L-Band Bandstop Filter

L-Bnad Cavity Band stop filter

1880 – 1930MHz L-Band Bandstop Filter

An L-Band bandstop filter is used to reject a small range of frequencies within the 1-2 GHz L-Band spectrum. AWG Tech supplies many types of L-Band notch filter to GSM equipment vendors. One of the most commonly used L-Band band reject filter is ABSF-1905MBW50-01.


ABSF-1905MBW50-01 is an L-Band cavity notch filter which provides more than 30dB rejection from 1880MHz to 1930MHz. It features a low insertion loss of not more than 1.5dB in the passband. It has two passbands. The lower passband is from dc to 1830 MHz and the upper passband is from 1.96GHz to 4.6GHz. ABSF-1905MBW50-01 is a compact in size and measures only 137mm X 42mm x 22mm.

More information about our band reject filters can be found here.

Stop Band Frequency1880 – 1930 MHz
Stop Band Attenuation30 dB min
Passband FrequencyDC~1830MHz & 1980~4600MHz
Passband Insertion Loss1.5 dB max
Passband Return Loss14 dB max
Power Handling50 W
Mechanical Dimensions137 X 42 22 mm

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The Critical Tasks Performed By L-Band Band Stop Filters

When it comes to more complex satellite transmissions from commercial and government operators, the L-band is one of the most favored frequencies, because this part of the electromagnetic spectrum is the easiest to implement for satellite-stabilized systems (as it has lower frequencies). If you   compare the L-band with other bands like C, Ku or Ka, and equate it to real estate terms, the C-band could be the suburbs, the Ku-band would be the lush countryside, the Ka-band would be the prairies, and the L-band would be the mountain regions! Here are more stuff about the L-band, and how L-band band stop filters help manage or filter the transmission of signals.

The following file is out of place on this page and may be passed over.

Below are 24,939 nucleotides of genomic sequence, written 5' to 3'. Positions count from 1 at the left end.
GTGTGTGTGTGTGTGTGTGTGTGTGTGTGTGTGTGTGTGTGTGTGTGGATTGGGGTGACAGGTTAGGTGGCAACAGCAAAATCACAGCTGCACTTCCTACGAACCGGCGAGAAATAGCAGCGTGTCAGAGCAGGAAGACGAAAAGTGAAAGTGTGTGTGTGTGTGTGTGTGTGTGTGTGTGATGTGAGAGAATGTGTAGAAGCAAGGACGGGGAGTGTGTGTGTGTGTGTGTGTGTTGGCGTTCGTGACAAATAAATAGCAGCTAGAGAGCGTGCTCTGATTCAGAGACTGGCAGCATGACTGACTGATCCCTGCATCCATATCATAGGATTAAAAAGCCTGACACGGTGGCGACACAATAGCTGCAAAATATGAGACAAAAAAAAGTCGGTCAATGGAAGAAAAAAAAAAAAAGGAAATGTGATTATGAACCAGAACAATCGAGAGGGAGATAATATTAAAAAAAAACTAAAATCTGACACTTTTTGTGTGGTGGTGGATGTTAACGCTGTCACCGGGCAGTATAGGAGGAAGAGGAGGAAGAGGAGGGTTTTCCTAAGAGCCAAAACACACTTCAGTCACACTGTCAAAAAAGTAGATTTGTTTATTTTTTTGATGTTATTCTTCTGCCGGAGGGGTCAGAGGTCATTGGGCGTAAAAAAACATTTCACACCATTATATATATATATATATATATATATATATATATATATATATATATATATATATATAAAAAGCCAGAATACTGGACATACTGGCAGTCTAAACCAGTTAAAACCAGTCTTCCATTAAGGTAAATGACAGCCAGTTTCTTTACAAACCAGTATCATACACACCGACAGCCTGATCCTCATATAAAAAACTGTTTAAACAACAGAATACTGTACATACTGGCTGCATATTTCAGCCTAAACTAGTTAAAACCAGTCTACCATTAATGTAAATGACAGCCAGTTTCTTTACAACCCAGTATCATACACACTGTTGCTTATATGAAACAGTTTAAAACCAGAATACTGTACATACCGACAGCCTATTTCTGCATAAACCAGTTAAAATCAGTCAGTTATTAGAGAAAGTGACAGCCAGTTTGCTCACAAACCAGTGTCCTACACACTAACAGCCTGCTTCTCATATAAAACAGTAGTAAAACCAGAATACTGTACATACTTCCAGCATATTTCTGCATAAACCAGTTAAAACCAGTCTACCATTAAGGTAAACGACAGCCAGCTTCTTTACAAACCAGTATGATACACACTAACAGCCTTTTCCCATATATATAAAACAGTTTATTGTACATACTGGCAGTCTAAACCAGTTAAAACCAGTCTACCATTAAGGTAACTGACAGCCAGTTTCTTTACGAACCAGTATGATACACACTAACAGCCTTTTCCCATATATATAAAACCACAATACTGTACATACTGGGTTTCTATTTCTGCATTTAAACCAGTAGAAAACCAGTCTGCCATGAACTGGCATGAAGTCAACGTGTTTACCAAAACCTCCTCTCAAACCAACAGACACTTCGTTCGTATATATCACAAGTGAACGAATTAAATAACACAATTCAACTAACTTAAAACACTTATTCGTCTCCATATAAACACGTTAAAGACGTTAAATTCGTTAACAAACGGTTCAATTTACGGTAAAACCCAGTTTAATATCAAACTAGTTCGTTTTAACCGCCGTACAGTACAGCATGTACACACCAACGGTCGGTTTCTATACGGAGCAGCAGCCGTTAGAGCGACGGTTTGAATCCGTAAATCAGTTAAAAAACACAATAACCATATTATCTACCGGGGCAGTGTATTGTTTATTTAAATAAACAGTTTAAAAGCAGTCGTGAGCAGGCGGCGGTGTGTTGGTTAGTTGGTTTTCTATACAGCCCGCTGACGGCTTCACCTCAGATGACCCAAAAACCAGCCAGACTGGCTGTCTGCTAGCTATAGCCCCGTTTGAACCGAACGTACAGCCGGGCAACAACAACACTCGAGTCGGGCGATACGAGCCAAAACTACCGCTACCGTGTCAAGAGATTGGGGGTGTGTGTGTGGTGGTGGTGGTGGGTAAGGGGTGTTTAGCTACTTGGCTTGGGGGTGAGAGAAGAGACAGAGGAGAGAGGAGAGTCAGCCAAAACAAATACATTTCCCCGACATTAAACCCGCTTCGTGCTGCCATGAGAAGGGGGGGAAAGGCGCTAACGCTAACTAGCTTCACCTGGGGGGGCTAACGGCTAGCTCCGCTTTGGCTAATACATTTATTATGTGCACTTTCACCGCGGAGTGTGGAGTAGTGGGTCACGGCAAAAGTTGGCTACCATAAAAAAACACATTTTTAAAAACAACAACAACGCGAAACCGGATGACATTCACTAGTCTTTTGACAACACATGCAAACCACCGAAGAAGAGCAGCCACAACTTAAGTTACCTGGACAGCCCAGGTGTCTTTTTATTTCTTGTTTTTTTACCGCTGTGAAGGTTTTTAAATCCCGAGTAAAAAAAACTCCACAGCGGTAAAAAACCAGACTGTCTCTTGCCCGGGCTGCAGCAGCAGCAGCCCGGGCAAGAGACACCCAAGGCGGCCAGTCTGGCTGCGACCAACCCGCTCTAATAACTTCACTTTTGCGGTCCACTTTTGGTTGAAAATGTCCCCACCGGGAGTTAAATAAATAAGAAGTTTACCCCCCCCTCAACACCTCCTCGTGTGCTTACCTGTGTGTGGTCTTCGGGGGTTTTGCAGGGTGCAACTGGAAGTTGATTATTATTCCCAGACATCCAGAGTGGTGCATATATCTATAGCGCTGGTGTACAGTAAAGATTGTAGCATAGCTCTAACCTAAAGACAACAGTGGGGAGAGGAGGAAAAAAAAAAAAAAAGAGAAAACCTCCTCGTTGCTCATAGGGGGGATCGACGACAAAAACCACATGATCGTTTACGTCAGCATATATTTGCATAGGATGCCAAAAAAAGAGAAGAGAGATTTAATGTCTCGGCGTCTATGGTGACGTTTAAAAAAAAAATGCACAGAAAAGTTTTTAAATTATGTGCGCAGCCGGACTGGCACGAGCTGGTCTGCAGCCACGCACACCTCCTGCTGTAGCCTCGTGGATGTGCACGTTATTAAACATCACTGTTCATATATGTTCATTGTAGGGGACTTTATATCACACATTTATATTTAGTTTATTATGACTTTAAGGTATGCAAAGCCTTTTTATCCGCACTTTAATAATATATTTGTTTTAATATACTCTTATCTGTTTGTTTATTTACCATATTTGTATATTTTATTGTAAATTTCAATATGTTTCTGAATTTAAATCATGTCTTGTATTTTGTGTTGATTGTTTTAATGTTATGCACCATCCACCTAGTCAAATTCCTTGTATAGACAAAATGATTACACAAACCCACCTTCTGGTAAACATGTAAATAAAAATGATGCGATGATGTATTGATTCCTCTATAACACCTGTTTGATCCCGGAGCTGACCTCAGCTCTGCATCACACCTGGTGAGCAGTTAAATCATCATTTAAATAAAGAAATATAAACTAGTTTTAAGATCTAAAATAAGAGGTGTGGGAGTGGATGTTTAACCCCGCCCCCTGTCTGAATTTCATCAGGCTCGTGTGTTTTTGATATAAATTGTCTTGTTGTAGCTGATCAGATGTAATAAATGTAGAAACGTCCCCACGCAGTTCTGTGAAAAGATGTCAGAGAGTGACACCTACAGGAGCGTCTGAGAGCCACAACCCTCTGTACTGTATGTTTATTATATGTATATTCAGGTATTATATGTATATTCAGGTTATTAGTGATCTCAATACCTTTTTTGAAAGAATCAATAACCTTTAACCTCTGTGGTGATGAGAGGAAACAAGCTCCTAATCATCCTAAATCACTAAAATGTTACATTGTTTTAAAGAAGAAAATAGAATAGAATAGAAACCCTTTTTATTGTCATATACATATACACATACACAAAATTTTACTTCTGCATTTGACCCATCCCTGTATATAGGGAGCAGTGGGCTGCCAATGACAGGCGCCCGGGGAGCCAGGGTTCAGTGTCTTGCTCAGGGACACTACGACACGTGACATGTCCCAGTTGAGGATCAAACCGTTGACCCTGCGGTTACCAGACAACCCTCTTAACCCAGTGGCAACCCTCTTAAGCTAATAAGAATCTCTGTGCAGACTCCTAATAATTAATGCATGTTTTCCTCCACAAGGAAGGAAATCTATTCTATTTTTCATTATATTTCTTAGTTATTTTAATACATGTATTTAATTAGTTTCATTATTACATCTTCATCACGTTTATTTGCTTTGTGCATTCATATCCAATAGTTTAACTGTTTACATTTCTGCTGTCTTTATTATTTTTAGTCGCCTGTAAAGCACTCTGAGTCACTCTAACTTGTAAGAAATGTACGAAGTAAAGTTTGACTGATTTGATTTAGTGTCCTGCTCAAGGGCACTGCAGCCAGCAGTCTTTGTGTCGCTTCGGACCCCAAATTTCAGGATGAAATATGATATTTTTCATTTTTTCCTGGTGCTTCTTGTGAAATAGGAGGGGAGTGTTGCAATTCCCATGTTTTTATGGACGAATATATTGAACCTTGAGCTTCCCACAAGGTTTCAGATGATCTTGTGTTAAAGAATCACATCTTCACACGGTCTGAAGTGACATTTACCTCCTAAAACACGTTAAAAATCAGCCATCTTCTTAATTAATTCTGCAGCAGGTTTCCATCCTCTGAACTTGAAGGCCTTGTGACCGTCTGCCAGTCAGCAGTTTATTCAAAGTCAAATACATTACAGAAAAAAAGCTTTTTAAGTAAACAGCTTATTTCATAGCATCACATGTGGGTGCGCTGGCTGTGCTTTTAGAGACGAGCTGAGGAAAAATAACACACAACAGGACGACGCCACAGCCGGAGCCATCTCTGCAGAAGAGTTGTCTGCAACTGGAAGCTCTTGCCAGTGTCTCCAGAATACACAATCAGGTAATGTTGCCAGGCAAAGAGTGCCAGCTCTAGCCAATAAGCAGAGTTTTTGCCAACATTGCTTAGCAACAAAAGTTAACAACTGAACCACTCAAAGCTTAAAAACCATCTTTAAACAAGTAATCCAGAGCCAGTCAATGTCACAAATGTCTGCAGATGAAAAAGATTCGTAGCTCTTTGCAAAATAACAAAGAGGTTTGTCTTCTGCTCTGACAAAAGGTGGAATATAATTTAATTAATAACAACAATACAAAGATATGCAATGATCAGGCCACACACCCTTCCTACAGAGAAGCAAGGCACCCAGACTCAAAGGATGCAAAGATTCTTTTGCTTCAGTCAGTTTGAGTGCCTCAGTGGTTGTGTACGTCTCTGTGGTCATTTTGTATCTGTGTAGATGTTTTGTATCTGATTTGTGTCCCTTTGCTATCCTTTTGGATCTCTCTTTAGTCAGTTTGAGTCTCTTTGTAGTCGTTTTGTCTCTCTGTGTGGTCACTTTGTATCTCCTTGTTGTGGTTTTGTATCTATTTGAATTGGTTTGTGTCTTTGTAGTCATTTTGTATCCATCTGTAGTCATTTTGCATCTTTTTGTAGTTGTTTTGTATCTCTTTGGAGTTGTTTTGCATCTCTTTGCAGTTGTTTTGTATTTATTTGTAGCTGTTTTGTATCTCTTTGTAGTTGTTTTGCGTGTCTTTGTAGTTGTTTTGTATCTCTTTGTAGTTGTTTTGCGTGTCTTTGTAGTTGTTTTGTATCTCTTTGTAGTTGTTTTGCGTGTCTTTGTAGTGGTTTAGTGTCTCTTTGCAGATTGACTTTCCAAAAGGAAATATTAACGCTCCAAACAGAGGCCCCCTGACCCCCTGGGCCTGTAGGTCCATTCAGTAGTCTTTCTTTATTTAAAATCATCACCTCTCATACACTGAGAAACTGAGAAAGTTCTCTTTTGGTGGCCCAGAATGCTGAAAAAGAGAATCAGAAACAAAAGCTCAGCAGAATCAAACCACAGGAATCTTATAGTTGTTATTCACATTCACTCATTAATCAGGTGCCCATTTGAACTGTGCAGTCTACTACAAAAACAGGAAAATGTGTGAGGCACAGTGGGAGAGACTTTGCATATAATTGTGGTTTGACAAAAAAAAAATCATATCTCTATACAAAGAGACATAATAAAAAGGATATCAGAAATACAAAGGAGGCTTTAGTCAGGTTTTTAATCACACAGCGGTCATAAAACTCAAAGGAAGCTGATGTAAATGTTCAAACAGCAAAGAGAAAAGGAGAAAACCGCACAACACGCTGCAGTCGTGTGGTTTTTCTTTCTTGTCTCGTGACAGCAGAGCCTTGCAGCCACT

The L-band is Low Frequency & Is Easier To Process

Of the different bands in the IEEE’s electromagnetic spectrum, the L-band is deemed as a relatively low frequency that’s very easy to process, requires less-complex and sophisticated (and less costly) radiofrequency equipment. And because it has a wider beam, the L-band antenna’s pointing accuracy doesn’t need to be as accurate as that of the much-higher bands. And with the use of high-quality L-band band stop filters, the signals are much clearer, with less intrusion and interference from outside signals.

The L-band covers the 1 to 2 gigahertz (GHz) range of the radiofrequency spectrum, and is used for satellite communications on Inmarsat, as well as for global positioning system (GPS) carriers, including the Galileo navigation system and GLONASS.

It’s also the band of choice for low-earth orbit satellites, military satellites and terrestrial wireless communications systems like GSM mobile phones. The L-band is even utilized as an “intermediate” frequency, especially when the Ku or Ka bands are down-converted to the L-band.

What Does A “Band-Stop” Filter Do?

Of the different types of RF filters, “band stop” filters are a unique bunch of equipments. According to electronics experts, this type of filter is constructed using a mix of low and high pass filters, and the name of the filter indicates that it stops a certain band of frequencies.

Band-stop filters are also called 2nd-order filters which have two cut-off frequencies. The main function or task of this filter is to pass all the frequencies from zero up to the first cut-off frequency point, along with the other frequencies above its second cut-off frequency.

What are the advantages of band-stop filters? According to communications experts, this type of filter is great, especially when transmitting or rejecting signals at high power levels. Perhaps the only drawback of the L-band is that there’s little room available in this frequency range, which also explains why it’s quite costly to get a desired frequency range or address.

Nevertheless, filters like this are widely used in electronics and communications circuits, as they kick out unwanted frequencies and allow other frequencies to pass, with only minimum loss.

And so for L-band band stop filters, the main tasks would be to pass above and below frequencies, and any frequencies that are between these two cut-off frequencies will be attenuated, or block/disabled.

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